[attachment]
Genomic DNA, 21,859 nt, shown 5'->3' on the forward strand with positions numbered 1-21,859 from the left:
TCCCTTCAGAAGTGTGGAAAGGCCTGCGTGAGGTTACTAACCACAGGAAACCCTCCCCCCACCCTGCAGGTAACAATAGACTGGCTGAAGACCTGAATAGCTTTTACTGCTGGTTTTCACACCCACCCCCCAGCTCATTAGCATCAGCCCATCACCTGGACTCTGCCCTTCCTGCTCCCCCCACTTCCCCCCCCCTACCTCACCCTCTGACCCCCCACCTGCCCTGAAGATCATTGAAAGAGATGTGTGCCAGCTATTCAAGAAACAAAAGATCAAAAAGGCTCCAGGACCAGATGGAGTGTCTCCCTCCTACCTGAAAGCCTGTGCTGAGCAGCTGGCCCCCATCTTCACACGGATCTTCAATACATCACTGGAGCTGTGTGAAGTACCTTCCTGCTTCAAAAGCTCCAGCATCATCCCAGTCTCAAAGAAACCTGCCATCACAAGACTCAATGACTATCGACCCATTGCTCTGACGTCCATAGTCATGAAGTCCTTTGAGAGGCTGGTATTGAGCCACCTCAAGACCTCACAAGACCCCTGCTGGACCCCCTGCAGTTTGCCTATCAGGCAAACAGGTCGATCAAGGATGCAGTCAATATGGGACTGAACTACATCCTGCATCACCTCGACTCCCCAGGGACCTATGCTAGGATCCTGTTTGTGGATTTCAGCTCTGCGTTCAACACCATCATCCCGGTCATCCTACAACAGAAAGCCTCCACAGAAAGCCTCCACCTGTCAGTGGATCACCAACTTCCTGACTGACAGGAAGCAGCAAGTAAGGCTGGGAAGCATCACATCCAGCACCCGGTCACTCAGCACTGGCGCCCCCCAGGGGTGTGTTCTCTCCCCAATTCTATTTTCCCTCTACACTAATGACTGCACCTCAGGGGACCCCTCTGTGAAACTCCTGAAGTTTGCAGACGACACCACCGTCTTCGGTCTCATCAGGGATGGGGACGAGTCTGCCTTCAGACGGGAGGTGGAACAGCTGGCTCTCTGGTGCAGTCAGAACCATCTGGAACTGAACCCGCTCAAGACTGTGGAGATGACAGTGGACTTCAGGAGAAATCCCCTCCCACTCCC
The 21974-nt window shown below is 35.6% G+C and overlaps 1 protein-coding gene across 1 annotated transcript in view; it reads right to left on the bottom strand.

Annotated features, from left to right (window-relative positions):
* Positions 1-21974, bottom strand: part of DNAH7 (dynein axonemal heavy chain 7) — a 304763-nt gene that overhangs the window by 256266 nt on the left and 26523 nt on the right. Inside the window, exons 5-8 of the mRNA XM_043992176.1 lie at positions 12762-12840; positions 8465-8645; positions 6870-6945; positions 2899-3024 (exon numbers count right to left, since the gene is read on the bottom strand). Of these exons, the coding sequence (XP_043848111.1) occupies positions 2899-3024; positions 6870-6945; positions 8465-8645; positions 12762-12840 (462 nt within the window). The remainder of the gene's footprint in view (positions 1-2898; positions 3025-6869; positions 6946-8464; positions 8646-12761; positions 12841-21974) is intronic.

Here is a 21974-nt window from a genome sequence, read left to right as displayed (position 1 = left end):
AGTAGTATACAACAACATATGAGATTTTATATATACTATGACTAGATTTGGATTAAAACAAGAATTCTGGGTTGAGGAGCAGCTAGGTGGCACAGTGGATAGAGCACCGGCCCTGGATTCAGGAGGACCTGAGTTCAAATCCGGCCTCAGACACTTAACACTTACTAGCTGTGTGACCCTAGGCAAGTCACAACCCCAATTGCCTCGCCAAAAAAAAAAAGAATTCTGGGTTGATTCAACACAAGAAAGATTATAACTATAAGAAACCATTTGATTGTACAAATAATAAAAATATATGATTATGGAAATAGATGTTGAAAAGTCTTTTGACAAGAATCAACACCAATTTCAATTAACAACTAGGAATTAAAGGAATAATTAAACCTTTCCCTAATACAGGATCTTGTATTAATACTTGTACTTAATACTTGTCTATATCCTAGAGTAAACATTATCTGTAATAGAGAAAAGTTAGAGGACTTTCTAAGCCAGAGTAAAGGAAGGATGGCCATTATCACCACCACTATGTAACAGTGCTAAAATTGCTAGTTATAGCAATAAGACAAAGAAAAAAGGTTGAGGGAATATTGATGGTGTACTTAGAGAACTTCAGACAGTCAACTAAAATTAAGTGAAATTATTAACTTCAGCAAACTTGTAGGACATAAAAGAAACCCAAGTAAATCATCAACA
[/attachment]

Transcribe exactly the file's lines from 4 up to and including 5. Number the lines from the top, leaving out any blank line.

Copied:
Annotated features, from left to right (window-relative positions):
* Positions 1-21974, bottom strand: part of DNAH7 (dynein axonemal heavy chain 7) — a 304763-nt gene that overhangs the window by 256266 nt on the left and 26523 nt on the right. Inside the window, exons 5-8 of the mRNA XM_043992176.1 lie at positions 12762-12840; positions 8465-8645; positions 6870-6945; positions 2899-3024 (exon numbers count right to left, since the gene is read on the bottom strand). Of these exons, the coding sequence (XP_043848111.1) occupies positions 2899-3024; positions 6870-6945; positions 8465-8645; positions 12762-12840 (462 nt within the window). The remainder of the gene's footprint in view (positions 1-2898; positions 3025-6869; positions 6946-8464; positions 8646-12761; positions 12841-21974) is intronic.